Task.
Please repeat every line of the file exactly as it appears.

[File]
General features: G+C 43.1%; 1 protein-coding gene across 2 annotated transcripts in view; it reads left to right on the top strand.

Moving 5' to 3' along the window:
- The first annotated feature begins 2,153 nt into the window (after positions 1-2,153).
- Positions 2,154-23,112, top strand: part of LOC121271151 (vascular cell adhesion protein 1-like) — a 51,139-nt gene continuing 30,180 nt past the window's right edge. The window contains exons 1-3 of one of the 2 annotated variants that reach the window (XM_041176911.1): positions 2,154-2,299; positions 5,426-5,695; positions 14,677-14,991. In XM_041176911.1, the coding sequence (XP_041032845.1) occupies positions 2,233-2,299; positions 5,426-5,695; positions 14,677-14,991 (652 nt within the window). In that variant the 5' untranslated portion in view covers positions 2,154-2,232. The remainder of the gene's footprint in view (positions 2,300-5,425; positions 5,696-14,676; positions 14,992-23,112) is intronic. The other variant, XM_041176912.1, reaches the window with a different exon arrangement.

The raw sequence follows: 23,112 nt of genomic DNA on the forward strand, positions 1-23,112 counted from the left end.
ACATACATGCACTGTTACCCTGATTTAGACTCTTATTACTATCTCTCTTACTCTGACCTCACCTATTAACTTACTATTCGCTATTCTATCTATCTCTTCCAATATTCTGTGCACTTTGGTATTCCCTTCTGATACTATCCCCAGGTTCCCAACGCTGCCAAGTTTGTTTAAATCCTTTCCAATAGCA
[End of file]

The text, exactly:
General features: G+C 43.1%; 1 protein-coding gene across 2 annotated transcripts in view; it reads left to right on the top strand.

Moving 5' to 3' along the window:
- The first annotated feature begins 2,153 nt into the window (after positions 1-2,153).
- Positions 2,154-23,112, top strand: part of LOC121271151 (vascular cell adhesion protein 1-like) — a 51,139-nt gene continuing 30,180 nt past the window's right edge. The window contains exons 1-3 of one of the 2 annotated variants that reach the window (XM_041176911.1): positions 2,154-2,299; positions 5,426-5,695; positions 14,677-14,991. In XM_041176911.1, the coding sequence (XP_041032845.1) occupies positions 2,233-2,299; positions 5,426-5,695; positions 14,677-14,991 (652 nt within the window). In that variant the 5' untranslated portion in view covers positions 2,154-2,232. The remainder of the gene's footprint in view (positions 2,300-5,425; positions 5,696-14,676; positions 14,992-23,112) is intronic. The other variant, XM_041176912.1, reaches the window with a different exon arrangement.

The raw sequence follows: 23,112 nt of genomic DNA on the forward strand, positions 1-23,112 counted from the left end.
ACATACATGCACTGTTACCCTGATTTAGACTCTTATTACTATCTCTCTTACTCTGACCTCACCTATTAACTTACTATTCGCTATTCTATCTATCTCTTCCAATATTCTGTGCACTTTGGTATTCCCTTCTGATACTATCCCCAGGTTCCCAACGCTGCCAAGTTTGTTTAAATCCTTTCCAATAGCA